Like most distillers I talked to, Alley 6 co-founder Jason Jorgensen is diplomatic when speaking about fellow craft entrepreneurs. "I don't think it affects us that much," Jorgensen says. "We're so damn boutiquey!"

It takes from 75 to 90 hours to produce 100 gallons of Alley 6 whiskey, from mashing through distilling, and then it's aged a minimum of nine months. "Then again, some people buy on the dollar value," Jorgensen allows, "and the bulk tends to be cheaper than the hand-crafted product."

When I first visited Griffo Distillery in Petaluma's light industrial "maker district," Jenny Griffo was hammering at a grain hopper to keep the mill going, while her husband, Mike, tinkered with the copper pot still. They're clearly making booze by hand, and they want their operation to be as transparent as the tasting room window that looks out into the cluttered production area, but they're concerned that their efforts could be lost on consumers amid the welter of craft brands.

BARRELS OF FUN Spirit Works’ head distiller Lauren Patz helps the Sebastopol whiskey maker through each step: milling, mashing and distilling.
  • BARRELS OF FUN Spirit Works’ head distiller Lauren Patz helps the Sebastopol whiskey maker through each step: milling, mashing and distilling.

"Even if it looks like craft," says Jenny Griffo, "most of them are just marketing people."

It does a disservice to the category, her husband adds during a later visit, if there are a hundred bottles on the shelf but they're all from the same source. "It really does matter where it's produced," Mike Griffo asserts.

He cites a UC Davis study that analyzed chemical signatures in various whiskeys. The clusters of similarity, it turned out, had less to do with different styles, like bourbon or rye, than the specific distilleries they came from. It's a good, empirical argument for grain-to-glass, Griffo says.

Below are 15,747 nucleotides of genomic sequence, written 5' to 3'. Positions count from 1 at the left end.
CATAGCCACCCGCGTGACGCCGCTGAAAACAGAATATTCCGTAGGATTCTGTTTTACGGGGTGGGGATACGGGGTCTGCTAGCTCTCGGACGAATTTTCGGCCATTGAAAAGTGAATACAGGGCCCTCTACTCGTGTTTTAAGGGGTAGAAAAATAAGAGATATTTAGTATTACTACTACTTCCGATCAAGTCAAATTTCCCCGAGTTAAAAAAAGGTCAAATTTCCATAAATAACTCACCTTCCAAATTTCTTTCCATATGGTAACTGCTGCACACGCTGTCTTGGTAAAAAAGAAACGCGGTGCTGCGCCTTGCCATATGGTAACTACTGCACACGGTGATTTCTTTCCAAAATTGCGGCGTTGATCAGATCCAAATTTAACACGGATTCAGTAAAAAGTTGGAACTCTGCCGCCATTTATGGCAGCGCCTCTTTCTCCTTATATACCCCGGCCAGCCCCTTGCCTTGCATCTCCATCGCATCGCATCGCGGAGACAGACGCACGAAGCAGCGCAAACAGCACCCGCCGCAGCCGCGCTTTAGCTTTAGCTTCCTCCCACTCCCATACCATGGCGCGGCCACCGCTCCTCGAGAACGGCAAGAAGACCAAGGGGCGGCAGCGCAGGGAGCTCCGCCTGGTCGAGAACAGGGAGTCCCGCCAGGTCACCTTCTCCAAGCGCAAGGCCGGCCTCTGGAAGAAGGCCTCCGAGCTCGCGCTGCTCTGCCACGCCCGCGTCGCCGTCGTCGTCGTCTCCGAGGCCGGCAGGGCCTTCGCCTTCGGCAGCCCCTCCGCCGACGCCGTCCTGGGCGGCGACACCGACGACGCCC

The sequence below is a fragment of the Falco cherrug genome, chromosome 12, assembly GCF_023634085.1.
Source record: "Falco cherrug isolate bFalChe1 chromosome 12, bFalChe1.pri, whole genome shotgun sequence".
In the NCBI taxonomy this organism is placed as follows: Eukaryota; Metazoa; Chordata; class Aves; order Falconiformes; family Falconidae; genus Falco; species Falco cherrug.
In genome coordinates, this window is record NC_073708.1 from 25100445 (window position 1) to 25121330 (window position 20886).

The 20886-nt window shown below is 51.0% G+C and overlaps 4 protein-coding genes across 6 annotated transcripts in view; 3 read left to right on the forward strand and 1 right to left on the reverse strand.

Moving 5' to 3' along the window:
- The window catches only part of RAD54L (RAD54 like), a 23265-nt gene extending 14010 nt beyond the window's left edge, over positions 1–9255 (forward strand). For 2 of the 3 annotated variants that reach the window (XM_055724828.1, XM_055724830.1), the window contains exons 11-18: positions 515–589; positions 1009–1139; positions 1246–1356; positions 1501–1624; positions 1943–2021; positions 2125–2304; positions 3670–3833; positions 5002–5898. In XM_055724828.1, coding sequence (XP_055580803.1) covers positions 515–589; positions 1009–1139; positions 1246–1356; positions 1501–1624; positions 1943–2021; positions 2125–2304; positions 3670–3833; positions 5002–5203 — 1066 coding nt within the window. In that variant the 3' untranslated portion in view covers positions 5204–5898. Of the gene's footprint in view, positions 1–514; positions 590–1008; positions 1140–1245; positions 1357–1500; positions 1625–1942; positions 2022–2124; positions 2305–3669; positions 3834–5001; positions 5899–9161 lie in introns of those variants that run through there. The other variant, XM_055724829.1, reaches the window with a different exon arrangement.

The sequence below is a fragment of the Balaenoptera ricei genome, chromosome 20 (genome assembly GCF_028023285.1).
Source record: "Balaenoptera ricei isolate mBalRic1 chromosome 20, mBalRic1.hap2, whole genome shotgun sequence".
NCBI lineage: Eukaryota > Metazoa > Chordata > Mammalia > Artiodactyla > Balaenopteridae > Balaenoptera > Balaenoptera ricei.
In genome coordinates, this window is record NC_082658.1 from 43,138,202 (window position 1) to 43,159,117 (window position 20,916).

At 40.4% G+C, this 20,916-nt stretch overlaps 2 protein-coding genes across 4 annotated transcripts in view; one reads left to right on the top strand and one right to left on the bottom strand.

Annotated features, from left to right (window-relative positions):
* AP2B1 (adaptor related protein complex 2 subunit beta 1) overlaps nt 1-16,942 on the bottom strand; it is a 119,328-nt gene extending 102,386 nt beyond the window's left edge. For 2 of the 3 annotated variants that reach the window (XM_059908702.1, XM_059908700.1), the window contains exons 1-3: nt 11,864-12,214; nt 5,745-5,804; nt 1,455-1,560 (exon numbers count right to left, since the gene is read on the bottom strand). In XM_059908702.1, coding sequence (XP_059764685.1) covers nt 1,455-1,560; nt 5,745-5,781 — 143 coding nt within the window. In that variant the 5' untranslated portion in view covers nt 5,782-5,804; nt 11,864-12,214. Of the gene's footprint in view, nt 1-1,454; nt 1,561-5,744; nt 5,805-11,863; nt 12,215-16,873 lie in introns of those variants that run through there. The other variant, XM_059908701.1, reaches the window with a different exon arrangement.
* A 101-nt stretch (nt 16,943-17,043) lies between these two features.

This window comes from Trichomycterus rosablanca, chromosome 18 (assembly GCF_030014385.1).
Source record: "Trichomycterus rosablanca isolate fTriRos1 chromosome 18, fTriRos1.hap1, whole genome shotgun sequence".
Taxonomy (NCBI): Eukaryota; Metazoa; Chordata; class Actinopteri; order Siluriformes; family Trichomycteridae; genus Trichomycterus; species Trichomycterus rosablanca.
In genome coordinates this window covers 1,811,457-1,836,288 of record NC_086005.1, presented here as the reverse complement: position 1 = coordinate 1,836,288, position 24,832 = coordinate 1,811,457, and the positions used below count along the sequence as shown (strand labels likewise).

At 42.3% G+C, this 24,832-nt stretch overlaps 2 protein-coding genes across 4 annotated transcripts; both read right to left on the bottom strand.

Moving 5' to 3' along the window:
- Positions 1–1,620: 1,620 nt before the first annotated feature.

"It's not necessarily the most economically intelligent route to go down," says Marshall of their approach at Spirit Works. "But for us, it's definitely worth it in the flavor and the quality of the spirit." It isn't just aging, or even distillation, but it's hands-on control of the fermentation itself that's crucial to the ultimate flavor of the spirit.

Distillation may seem like a radical removal process—only a tiny fraction of the original grain mash travels with the stiffly alcoholic vapors down the copper "swan's neck" of Spirit Works' hybrid whiskey still. Marshall says that, flavor-wise, it's just the opposite.

"You can say that a still is a magnifier. If you have a great fermentation, that will be magnified in the spirit. But if you have a funky fermentation, it will come through in the spirit."

How do you know a craft-spirits company is making its own, just by reading the label? It's confusing if you've got the same exercise down cold with wine: whereas "produced and bottled by" means that a wine is, indeed, fermented at the named winery, it isn't the same with spirits, where a whiskey that's "distilled and bottled by" the producer is the real deal. "Distilled" trumps "produced."

Some distillers are catholic on the issue, mixing purchased whiskey with their own spirit, as Brendan Moylan does with his bourbon at Moylan's Distilling in Petaluma. In Graton, Purple Wine & Spirits is quietly amassing both purchased and house-made hooch. Although Moylan's is among Sonoma County's oldest distilleries, it is also run a bit under the radar.

Not so Sonoma County Distilling Company of Rohnert Park, which is stepping out with a tasting set of its "West of Kentucky" bourbons in 200-milliliter bottles that boldly declares, "This is California's bourbon." Savvy marketing and making an appeal to both regional identity and small-batch, craft production? Check and check—and all true to their word. Cheers to that.